The government “will listen” to views on where new homes should be built but won’t cut its target to build 300,000 homes a year, Robert Jenrick has said.
[Well, we’ll certainly need a target this high if everyone “levels-up” to the standards of “three homes” Jenrick]
Engage – go through the motions – tick
Listen – your views are important to us – tick
Consultation – process complete – tick
Followed by ignoring everything the public says – business as usual!
BBC News www.bbc.co.uk
The housing secretary said he wanted to encourage more building in the Midlands and the North rather than London.
Several Tory MPs have expressed concern that the government’s plan could mean more homes in rural areas and undermine the government’s “levelling-up” agenda.
Mr Jenrick also set out plans to tackle homelessness over the winter.
Asked about the government’s housing plans for England, Mr Jenrick said he wanted homes to be built in every part of the country, including in those areas where it is expensive to live.
He said local councils would be given a rough estimate of how many homes needed to be built in their community.
Local councils should then come forward with potential sites for new buildings – taking into account constraints such as areas protected by the green belt, he said.
“Obviously we will listen to views express in the consultation or whether there are different ways to achieve that, ” he said.
“But are we going to move away from our objective to build more homes? Absolutely not.
“We should be a government that is setting out to build more homes because we’ve got to help next generation onto the housing ladder and the most vulnerable people in society to get homes.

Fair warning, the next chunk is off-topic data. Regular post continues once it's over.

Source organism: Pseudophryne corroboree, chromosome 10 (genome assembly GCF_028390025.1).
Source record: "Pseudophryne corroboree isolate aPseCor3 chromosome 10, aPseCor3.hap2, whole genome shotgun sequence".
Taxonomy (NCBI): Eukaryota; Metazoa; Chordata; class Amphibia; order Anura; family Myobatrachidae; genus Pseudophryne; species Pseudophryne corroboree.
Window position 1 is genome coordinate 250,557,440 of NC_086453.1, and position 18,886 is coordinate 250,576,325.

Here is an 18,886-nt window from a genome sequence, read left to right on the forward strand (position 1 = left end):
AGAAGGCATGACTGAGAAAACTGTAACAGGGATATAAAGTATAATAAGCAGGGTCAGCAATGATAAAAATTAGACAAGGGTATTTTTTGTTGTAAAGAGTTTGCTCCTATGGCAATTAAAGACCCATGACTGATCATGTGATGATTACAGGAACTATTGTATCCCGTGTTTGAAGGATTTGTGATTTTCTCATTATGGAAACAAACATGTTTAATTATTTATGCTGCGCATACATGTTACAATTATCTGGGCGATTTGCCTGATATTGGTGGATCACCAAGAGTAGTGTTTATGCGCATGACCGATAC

A consultation on the government’s plans – including a new formula for assessing housing need – is due to close at 23:45 BST on Thursday.
The proposals have been attacked by some of the government’s own MPs including former Prime Minister Theresa May.
She described the plans as “ill-conceived” and “mechanistic”.
And Isle of Wight MP Bob Seely said the algorithm would “hollow out our cities, urbanise our suburbs and suburbanise the countryside”.
The plans have also been criticised by the director of the National Trust. Speaking to the Times, Hilary McGrady said she had “significant concerns” and said it “must not lead to concrete deserts devoid of green space, lacking corridors for nature and sustainable travel”.
There is both nervousness and anger among the Tory MPs who oppose these planning reforms.
Nervousness that the government could press on with its new system for determining the number of new homes needed in each area as soon as next month, and anger at the prospect of their concerns being ignored.
The housing secretary was non-committal, saying only that the government would listen to views.
The policy here is crucial; the housing crisis is acute and new homes are needed in the right place at the right price. But the politics matters too.
The government has already burned political capital on its backbenches with the way it’s handled some aspects of the coronavirus crisis.
Pressing on with the proposed new system for local housing targets – as well as the wider planning reforms – will result in another backbench backlash.
Beyond that, there are local elections next year , and nervous Tories in the party’s heartlands fear any public anger at these plans will be felt at the ballot box.